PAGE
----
“Our role is educating the masses on the dangers of COVID-19. We have to make people understand that the virus is a reality and that it is at a critical stage as cases of infections increase by the day,” Archbishop who is also the Apostolic Administrator of Kenya’s Homabay Diocese further said and continued, “It is an actual doomsday as long as we don’t have any medication or vaccine yet. These are things that our people need to understand.”
Kenya reported a record 123 new COVID-19 cases on Wednesday, May 27, bringing the total number of infections in the East African country to 1,471 with 55 related deaths and 408 recoveries.
To contain the spread of the virus, the Kenyan government, in March, suspended public worship and ordered closure of schools.
But on May 23, while allocating funds to the education docket to support tutor recruitment as well as the hiring of ICT interns to support digital learning, President Uhuru Kenyatta hinted on re-opening of schools, a decision that has attracted mixed reactions from various groups in the country.
“We will in the very near future be communicating, what plans and programs we have for the education sector. In that regard, we have allocated an additional budget of KES.6.5 billion (US$60 million) to the Ministry of Education,” President Kenyatta said, adding that he was aware of the anxiety that weighed on the minds of parents and their children with regard to when schools will reopen.
(Story continues below)
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Kenya National Union of Teachers (KNUT) Secretary-General Wilson Sossion, however, told local media that schools should only reopen once the disease has been contained.
“Let them resume social programs first before schools. Safety of students and teachers is number one and that is still not guaranteed by hurried opening,” said the teachers’ union boss in Kenya.
Kenya Union of Post Primary Education Teachers (KUPPET), on the other hand, has proposed partial re-opening of schools by June 15 for national examination candidates.
“While these recommendations are drawn from the experiences of other countries, the Ministry of Health should have the final authority on partial re-opening of learning institutions,” said KUPPET Secretary-General, Akelo Misori.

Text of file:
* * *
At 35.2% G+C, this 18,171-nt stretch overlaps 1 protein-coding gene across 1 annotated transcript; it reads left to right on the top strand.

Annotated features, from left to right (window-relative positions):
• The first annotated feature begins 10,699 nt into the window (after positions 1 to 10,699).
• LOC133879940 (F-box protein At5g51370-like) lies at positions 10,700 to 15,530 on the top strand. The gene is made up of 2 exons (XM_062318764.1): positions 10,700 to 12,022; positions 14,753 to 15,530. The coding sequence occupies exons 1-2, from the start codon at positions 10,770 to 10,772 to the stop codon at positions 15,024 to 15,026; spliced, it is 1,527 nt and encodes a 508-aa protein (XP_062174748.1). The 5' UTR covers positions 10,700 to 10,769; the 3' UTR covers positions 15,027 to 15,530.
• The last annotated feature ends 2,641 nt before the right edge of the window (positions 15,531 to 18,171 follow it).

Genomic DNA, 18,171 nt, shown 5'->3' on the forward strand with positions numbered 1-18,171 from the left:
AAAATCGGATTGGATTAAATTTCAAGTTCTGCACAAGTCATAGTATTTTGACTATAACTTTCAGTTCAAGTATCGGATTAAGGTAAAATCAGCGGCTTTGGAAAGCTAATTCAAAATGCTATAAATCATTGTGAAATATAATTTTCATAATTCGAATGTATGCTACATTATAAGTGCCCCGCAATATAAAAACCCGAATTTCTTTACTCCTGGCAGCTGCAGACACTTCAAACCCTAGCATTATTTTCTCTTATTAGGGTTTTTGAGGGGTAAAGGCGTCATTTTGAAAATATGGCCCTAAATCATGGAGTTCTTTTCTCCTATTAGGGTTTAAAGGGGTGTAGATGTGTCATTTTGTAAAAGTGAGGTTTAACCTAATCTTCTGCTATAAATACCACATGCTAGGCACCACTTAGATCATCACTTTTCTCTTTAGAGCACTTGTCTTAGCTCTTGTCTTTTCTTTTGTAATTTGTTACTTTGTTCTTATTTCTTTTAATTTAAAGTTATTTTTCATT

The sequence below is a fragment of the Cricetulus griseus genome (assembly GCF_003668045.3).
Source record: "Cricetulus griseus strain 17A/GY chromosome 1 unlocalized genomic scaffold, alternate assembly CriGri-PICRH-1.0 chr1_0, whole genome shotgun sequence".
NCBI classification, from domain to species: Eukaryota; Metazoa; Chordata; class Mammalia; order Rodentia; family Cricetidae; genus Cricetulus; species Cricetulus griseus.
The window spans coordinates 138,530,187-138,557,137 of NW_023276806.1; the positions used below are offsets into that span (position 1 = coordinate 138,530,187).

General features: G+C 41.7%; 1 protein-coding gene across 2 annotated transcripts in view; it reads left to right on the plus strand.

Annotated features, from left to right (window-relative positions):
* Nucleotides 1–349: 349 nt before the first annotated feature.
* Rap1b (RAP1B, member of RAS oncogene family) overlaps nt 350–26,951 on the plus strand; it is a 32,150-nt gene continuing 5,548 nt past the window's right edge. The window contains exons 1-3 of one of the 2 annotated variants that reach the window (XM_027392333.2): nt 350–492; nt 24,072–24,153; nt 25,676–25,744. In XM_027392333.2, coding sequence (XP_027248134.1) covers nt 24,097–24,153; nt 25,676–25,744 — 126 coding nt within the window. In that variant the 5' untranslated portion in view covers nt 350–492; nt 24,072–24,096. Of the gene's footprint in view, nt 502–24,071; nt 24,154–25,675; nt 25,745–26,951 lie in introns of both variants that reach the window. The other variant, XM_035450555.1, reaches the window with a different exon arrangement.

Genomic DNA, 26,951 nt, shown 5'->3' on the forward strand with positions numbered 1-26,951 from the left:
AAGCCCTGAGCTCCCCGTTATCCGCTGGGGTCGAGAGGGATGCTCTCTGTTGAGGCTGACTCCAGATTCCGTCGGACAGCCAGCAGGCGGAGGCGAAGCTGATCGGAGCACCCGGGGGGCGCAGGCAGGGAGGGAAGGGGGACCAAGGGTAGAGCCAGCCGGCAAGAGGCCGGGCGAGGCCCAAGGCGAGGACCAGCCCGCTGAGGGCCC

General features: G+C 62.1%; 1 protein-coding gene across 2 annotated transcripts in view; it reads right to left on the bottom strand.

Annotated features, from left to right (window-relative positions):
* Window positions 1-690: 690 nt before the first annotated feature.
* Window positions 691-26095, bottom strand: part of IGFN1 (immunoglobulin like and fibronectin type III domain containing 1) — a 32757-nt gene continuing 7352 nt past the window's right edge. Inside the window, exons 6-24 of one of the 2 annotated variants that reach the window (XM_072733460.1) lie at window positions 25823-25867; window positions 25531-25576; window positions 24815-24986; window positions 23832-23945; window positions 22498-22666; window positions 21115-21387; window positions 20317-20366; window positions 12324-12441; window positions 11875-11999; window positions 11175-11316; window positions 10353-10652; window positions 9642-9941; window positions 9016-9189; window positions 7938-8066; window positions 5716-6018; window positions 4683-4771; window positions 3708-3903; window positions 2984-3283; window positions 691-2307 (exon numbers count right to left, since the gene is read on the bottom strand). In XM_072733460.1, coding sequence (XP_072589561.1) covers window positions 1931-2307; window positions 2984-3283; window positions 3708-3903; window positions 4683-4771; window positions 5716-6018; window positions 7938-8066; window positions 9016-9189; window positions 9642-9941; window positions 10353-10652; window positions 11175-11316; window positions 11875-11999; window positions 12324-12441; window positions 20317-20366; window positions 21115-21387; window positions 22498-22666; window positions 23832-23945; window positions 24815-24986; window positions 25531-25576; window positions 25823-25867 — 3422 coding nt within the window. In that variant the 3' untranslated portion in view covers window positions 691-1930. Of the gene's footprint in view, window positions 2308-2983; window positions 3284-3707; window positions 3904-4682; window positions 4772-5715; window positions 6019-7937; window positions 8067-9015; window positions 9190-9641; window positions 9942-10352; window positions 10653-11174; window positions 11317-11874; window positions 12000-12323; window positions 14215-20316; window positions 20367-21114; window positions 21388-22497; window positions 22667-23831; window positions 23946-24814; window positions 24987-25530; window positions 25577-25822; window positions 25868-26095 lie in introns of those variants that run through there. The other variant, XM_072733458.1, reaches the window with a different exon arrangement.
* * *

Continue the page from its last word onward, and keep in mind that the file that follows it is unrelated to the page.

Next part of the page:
Referencing the contested plans to re-open schools, Archbishop Anyolo said that the government was taking precautions to ensure that the exercise is conducted in a safe manner.
“The government approach to possible re-opening of schools and even suspension of ban on public worship is commendable. They have embraced stakeholder engagement. All concerned stakeholders have been given a proposal to study and to express views before any action is taken,” the Archbishop said, adding that all five Bishops who attended the May 26 meeting walked away with a government proposal towards re-opening of schools.
“We’ll read the proposal and react to it,” he said.
The question of forceful evictions in Nairobi also came up in the meeting, with the Bishops urging the government not to forcefully eject poor Nairobi residents from their homes.
“We all came to an understanding that this is not the right time to pull down people’s houses and to leave hundreds of people homeless; not when the same government is advocating for people to stay in their homes as a measure to contain the spread of the virus,” Bishop Anyolo said.
Agnes Aineah is a Kenyan journalist with a background in digital and newspaper reporting. She holds a Master of Arts in Digital Journalism from the Aga Khan University, Graduate School of Media and Communications and a Bachelor's Degree in Linguistics, Media and Communications from Kenya's Moi University. Agnes currently serves as a journalist for ACI Africa.